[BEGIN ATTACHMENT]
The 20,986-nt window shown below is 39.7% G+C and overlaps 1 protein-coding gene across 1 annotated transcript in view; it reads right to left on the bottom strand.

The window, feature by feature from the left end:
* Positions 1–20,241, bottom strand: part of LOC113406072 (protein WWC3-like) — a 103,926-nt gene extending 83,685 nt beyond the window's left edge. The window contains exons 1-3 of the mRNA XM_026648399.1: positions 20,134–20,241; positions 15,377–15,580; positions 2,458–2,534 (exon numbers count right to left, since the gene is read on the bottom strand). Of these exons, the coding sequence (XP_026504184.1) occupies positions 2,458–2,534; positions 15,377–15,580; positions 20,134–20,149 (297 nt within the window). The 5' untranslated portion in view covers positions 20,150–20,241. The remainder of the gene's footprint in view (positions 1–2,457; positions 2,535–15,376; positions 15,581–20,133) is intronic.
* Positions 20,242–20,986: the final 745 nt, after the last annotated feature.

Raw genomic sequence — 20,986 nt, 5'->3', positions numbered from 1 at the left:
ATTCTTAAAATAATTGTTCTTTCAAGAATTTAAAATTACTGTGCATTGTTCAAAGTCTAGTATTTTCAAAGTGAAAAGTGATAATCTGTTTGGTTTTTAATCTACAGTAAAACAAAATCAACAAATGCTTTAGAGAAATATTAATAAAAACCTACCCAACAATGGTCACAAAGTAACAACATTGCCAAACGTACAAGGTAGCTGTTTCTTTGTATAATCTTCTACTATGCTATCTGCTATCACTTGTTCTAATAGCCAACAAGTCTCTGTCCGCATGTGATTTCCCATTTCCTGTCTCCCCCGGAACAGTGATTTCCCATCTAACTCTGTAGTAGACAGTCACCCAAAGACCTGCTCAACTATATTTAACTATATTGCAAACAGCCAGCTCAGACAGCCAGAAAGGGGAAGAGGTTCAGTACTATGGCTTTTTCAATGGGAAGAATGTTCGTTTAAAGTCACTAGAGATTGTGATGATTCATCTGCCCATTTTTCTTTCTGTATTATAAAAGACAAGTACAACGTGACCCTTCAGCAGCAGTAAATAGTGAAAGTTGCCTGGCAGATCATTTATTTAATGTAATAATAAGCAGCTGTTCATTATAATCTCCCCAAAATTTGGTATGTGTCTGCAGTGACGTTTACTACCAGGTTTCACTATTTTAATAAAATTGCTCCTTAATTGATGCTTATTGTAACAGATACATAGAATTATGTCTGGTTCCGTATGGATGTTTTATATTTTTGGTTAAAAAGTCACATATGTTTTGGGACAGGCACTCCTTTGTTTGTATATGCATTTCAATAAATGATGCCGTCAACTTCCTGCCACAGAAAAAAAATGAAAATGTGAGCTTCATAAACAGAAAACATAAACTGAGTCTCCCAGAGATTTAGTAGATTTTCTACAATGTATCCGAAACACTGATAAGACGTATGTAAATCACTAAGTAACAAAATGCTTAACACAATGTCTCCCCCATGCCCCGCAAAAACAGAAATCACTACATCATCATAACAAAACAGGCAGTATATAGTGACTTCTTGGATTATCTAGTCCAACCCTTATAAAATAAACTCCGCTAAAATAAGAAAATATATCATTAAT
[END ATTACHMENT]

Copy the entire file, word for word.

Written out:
The 20,986-nt window shown below is 39.7% G+C and overlaps 1 protein-coding gene across 1 annotated transcript in view; it reads right to left on the bottom strand.

The window, feature by feature from the left end:
* Positions 1–20,241, bottom strand: part of LOC113406072 (protein WWC3-like) — a 103,926-nt gene extending 83,685 nt beyond the window's left edge. The window contains exons 1-3 of the mRNA XM_026648399.1: positions 20,134–20,241; positions 15,377–15,580; positions 2,458–2,534 (exon numbers count right to left, since the gene is read on the bottom strand). Of these exons, the coding sequence (XP_026504184.1) occupies positions 2,458–2,534; positions 15,377–15,580; positions 20,134–20,149 (297 nt within the window). The 5' untranslated portion in view covers positions 20,150–20,241. The remainder of the gene's footprint in view (positions 1–2,457; positions 2,535–15,376; positions 15,581–20,133) is intronic.
* Positions 20,242–20,986: the final 745 nt, after the last annotated feature.

Raw genomic sequence — 20,986 nt, 5'->3', positions numbered from 1 at the left:
ATTCTTAAAATAATTGTTCTTTCAAGAATTTAAAATTACTGTGCATTGTTCAAAGTCTAGTATTTTCAAAGTGAAAAGTGATAATCTGTTTGGTTTTTAATCTACAGTAAAACAAAATCAACAAATGCTTTAGAGAAATATTAATAAAAACCTACCCAACAATGGTCACAAAGTAACAACATTGCCAAACGTACAAGGTAGCTGTTTCTTTGTATAATCTTCTACTATGCTATCTGCTATCACTTGTTCTAATAGCCAACAAGTCTCTGTCCGCATGTGATTTCCCATTTCCTGTCTCCCCCGGAACAGTGATTTCCCATCTAACTCTGTAGTAGACAGTCACCCAAAGACCTGCTCAACTATATTTAACTATATTGCAAACAGCCAGCTCAGACAGCCAGAAAGGGGAAGAGGTTCAGTACTATGGCTTTTTCAATGGGAAGAATGTTCGTTTAAAGTCACTAGAGATTGTGATGATTCATCTGCCCATTTTTCTTTCTGTATTATAAAAGACAAGTACAACGTGACCCTTCAGCAGCAGTAAATAGTGAAAGTTGCCTGGCAGATCATTTATTTAATGTAATAATAAGCAGCTGTTCATTATAATCTCCCCAAAATTTGGTATGTGTCTGCAGTGACGTTTACTACCAGGTTTCACTATTTTAATAAAATTGCTCCTTAATTGATGCTTATTGTAACAGATACATAGAATTATGTCTGGTTCCGTATGGATGTTTTATATTTTTGGTTAAAAAGTCACATATGTTTTGGGACAGGCACTCCTTTGTTTGTATATGCATTTCAATAAATGATGCCGTCAACTTCCTGCCACAGAAAAAAAATGAAAATGTGAGCTTCATAAACAGAAAACATAAACTGAGTCTCCCAGAGATTTAGTAGATTTTCTACAATGTATCCGAAACACTGATAAGACGTATGTAAATCACTAAGTAACAAAATGCTTAACACAATGTCTCCCCCATGCCCCGCAAAAACAGAAATCACTACATCATCATAACAAAACAGGCAGTATATAGTGACTTCTTGGATTATCTAGTCCAACCCTTATAAAATAAACTCCGCTAAAATAAGAAAATATATCATTAAT